While traveling on a mission trip, students probably aren’t all that eager to call “shotgun.” After all, sitting up front makes you absolutely visible at all times to an adult leader. I can’t imagine a more rigorous test of any teenager’s attention span than being stuck next to a grown-up when everyone else is goofing off in the back of the van. (Then again, it does smell a whole lot nicer up front.)
In high school, I remember getting grief from my friends when I had to sit up front on a particular trip. “You’re gonna get grilled,” they sassed. Strangely enough, the chit-chat during that ride was one of the most freeing conversations I’d had with an adult in my life to that point. A spiritually rooted Christian actually wanted to know who I was, how I was doing, and where I was on my spiritual journey.
Since then, I’ve committed to making the most of “shotgun” on road trips and mission trips. These tips help:
Start with humor. “This is a big deal,” I told one teenager as he buckled up. “My job is to drive, focus on the road, and get us somewhere. Your job is to stay awake at all times, be the best DJ in the world, and give me something to eat of your choosing when I randomly yell, ‘FEED ME, NOW!’ Just know that if you pick something horrible, I’ll spit it out at you.”
“Um, okay,” he laughed. That began a fun conversation about his food preferences on road trips, places he and his family have traveled, his favorite music, and more. Then I explained he was also responsible for deciding when the back of the van’s demand for a bathroom was legitimate. My front-seat companion loved the sense of power.
Volley the conversation. [tweet_dis]You never know what teenagers might be willing to talk about.[/tweet_dis] Honestly, they probably don’t know either—until you just let them talk. A great way to start is by taking turns asking any question that comes to mind. The only two rules: You can’t repeat a question that’s already been asked, and the next question must use a word from the previous question. For example:
- “If you could get rid of one food in the world, what would it be?”
- “What’s something about the world that brings you joy?”
- “If you suddenly discovered you had a twin sister named Joy, what question would you ask her first?”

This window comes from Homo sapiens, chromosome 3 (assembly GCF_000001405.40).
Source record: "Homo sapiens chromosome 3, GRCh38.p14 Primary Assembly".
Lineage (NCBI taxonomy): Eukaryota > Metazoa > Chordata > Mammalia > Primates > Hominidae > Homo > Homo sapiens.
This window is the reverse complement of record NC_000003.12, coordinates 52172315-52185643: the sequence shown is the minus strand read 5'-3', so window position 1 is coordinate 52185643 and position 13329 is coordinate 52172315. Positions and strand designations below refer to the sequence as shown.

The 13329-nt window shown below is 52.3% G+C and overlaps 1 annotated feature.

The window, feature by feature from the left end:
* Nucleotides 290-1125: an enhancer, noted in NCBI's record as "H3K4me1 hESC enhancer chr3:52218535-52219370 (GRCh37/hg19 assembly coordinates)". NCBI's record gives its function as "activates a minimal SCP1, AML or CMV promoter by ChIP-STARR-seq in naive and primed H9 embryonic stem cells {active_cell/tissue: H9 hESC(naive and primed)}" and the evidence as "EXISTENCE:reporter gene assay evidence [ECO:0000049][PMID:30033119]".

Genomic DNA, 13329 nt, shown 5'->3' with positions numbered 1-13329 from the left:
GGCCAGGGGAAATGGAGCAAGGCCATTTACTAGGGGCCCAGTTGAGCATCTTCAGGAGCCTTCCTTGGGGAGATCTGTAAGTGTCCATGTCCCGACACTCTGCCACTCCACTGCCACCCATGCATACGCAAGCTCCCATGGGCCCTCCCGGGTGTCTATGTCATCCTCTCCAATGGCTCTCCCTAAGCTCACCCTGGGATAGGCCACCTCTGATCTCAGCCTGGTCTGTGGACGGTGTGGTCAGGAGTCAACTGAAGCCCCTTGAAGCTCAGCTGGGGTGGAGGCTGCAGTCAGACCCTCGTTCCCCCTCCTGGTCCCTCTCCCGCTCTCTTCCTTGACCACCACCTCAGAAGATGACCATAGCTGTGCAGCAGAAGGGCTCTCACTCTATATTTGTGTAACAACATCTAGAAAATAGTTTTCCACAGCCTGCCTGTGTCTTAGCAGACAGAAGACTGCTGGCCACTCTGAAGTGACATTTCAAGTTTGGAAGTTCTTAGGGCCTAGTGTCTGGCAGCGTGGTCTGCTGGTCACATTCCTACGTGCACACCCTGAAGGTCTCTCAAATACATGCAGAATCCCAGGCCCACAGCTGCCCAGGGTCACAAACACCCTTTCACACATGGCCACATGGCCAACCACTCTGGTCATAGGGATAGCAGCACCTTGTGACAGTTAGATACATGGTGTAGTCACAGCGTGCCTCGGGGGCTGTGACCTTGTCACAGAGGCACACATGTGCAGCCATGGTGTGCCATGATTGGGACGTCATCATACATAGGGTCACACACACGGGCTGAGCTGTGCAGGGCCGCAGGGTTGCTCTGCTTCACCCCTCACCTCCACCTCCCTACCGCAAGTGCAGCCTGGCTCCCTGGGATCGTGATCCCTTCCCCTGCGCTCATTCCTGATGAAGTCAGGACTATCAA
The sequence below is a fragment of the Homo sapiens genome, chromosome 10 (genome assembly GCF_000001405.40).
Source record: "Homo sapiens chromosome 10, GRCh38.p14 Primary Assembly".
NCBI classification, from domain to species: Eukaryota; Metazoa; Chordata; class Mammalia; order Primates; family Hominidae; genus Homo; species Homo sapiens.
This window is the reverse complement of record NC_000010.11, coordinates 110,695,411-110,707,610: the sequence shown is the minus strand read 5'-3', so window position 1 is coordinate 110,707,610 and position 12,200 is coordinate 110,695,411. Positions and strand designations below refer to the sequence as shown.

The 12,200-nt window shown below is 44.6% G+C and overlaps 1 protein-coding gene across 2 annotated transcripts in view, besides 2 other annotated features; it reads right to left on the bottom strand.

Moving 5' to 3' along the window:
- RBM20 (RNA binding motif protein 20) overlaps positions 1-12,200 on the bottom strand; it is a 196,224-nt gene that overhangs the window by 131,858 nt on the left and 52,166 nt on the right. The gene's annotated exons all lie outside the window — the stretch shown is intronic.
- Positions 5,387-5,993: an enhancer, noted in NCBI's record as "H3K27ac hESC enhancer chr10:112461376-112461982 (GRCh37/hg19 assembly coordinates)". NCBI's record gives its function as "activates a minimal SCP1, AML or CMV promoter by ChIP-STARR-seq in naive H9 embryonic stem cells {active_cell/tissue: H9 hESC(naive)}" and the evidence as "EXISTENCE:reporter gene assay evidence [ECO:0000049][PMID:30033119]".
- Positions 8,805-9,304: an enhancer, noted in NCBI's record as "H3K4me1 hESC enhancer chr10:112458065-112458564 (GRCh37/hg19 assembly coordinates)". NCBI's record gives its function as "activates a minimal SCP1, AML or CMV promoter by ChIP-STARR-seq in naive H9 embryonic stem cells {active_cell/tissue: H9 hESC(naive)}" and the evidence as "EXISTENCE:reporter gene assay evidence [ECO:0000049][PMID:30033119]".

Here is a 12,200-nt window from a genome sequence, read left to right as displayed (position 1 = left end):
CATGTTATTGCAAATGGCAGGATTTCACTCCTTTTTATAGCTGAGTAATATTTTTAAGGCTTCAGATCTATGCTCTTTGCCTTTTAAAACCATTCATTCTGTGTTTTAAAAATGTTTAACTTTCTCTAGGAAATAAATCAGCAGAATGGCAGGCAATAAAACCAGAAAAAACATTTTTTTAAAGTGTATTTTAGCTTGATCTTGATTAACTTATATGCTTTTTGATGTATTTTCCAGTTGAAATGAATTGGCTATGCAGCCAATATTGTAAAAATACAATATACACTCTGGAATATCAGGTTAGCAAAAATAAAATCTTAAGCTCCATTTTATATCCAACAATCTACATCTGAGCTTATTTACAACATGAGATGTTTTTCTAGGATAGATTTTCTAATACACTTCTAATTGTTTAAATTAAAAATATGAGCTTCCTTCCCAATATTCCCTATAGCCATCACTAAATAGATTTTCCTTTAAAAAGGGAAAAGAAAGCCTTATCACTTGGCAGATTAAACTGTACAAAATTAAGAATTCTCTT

- “How many times do you think God hears the same question each day, and what do you think that question is?”
- “Do you think God called you to take this mission trip, or was it more of your own decision?”
- “When was the last time you called a grandparent?”
- “How do you think you’ll see life differently as a grandparent?”
Make your passenger the Game Master. Some really fun games can bring everyone together on a long drive, but you don’t need to run them. (And if you’re driving, you shouldn’t!) Bring a list of games, and invite the teenager in the front seat to lead while you provide backup.
Take a moment to get serious. Do this only after you’ve built a connection through some laughter and lighter talk. Then let the Holy Spirit lead you to bring up a particular topic. You might candidly ask something like, “How are things at home? I remember you asking for prayer for your parents’ marriage.” You may need to invert the question with an invitation: “So, you’re sitting next to me and can ask my perspective on anything big or small in your life—or the life of someone you care about. Ask me anything.”
During these conversations, be yourself and remember your place. Sometimes teenagers bring up deep secrets that require follow-up with a trained counselor. Other times they may just need to dump out some emotions without you overreacting. Your response symbolizes how teenagers think Jesus might respond, so [tweet_dis]invite Jesus to respond through you[/tweet_dis].
Return to something fun. This is usually the point in the drive when I yell out, “FEED ME, NOW!”
On trips, how do you make the most of the passenger seat? Share your ideas!